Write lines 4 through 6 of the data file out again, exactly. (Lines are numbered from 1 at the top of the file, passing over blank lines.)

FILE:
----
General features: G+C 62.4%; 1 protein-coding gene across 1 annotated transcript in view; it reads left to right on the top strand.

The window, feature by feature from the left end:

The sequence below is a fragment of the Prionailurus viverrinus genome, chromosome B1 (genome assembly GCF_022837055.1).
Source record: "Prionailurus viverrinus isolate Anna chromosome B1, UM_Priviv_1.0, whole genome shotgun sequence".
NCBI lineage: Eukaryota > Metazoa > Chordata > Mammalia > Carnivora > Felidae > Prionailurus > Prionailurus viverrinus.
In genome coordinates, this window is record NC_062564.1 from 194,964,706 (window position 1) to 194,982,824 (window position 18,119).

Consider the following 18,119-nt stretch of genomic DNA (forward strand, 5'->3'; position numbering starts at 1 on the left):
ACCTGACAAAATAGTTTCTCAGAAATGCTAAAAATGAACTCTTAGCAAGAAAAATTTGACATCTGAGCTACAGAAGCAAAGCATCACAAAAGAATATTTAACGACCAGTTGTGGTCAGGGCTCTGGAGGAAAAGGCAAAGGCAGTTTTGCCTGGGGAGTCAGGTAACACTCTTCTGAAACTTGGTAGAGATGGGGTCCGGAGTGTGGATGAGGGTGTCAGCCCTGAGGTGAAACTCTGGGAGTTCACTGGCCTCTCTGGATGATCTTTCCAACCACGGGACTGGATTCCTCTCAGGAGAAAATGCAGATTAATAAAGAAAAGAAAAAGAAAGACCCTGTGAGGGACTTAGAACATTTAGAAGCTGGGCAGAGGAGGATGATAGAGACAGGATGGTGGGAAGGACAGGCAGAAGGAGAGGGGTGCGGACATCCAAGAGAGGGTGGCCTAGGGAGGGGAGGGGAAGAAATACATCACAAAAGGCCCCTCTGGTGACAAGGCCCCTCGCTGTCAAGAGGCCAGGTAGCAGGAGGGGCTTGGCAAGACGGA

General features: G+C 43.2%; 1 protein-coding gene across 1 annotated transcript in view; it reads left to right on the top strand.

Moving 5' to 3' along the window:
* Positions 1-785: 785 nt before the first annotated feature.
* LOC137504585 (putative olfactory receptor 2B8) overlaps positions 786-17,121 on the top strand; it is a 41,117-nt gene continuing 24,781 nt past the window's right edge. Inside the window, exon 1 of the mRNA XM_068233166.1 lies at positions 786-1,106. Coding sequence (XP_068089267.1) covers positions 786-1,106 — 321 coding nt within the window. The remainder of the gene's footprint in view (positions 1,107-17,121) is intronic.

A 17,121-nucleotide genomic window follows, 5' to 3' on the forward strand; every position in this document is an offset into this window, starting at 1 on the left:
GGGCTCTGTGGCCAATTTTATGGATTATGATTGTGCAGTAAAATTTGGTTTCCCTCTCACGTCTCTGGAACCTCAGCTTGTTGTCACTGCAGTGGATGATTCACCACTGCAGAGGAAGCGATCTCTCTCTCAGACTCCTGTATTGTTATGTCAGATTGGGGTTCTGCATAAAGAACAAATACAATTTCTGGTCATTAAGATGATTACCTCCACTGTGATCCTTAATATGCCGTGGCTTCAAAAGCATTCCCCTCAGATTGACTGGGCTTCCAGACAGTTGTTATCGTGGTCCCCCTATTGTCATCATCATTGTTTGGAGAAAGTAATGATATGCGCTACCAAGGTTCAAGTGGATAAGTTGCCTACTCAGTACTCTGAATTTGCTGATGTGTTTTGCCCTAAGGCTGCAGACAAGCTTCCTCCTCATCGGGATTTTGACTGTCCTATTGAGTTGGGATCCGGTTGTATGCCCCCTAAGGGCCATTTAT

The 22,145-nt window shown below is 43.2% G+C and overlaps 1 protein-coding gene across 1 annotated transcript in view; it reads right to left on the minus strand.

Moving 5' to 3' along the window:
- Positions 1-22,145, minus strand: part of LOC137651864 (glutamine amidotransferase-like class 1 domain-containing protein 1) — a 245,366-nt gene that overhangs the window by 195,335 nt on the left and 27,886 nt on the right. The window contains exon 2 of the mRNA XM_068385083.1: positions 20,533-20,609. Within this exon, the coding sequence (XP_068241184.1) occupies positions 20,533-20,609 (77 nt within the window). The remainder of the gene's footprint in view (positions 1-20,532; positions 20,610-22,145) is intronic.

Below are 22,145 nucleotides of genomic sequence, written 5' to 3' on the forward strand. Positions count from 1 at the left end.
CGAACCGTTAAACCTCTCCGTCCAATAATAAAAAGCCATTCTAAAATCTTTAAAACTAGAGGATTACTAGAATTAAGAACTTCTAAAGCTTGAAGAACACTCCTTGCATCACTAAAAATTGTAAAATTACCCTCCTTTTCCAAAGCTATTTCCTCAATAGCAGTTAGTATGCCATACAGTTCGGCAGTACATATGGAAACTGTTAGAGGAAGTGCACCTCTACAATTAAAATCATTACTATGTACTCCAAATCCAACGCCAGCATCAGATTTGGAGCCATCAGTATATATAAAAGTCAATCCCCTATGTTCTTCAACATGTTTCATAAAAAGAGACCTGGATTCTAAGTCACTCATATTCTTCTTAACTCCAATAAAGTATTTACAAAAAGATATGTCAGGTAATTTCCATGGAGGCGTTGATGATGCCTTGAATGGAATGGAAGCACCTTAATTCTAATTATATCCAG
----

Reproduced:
Source record: "Prionailurus viverrinus isolate Anna chromosome B1, UM_Priviv_1.0, whole genome shotgun sequence".
NCBI lineage: Eukaryota > Metazoa > Chordata > Mammalia > Carnivora > Felidae > Prionailurus > Prionailurus viverrinus.
In genome coordinates, this window is record NC_062564.1 from 194,964,706 (window position 1) to 194,982,824 (window position 18,119).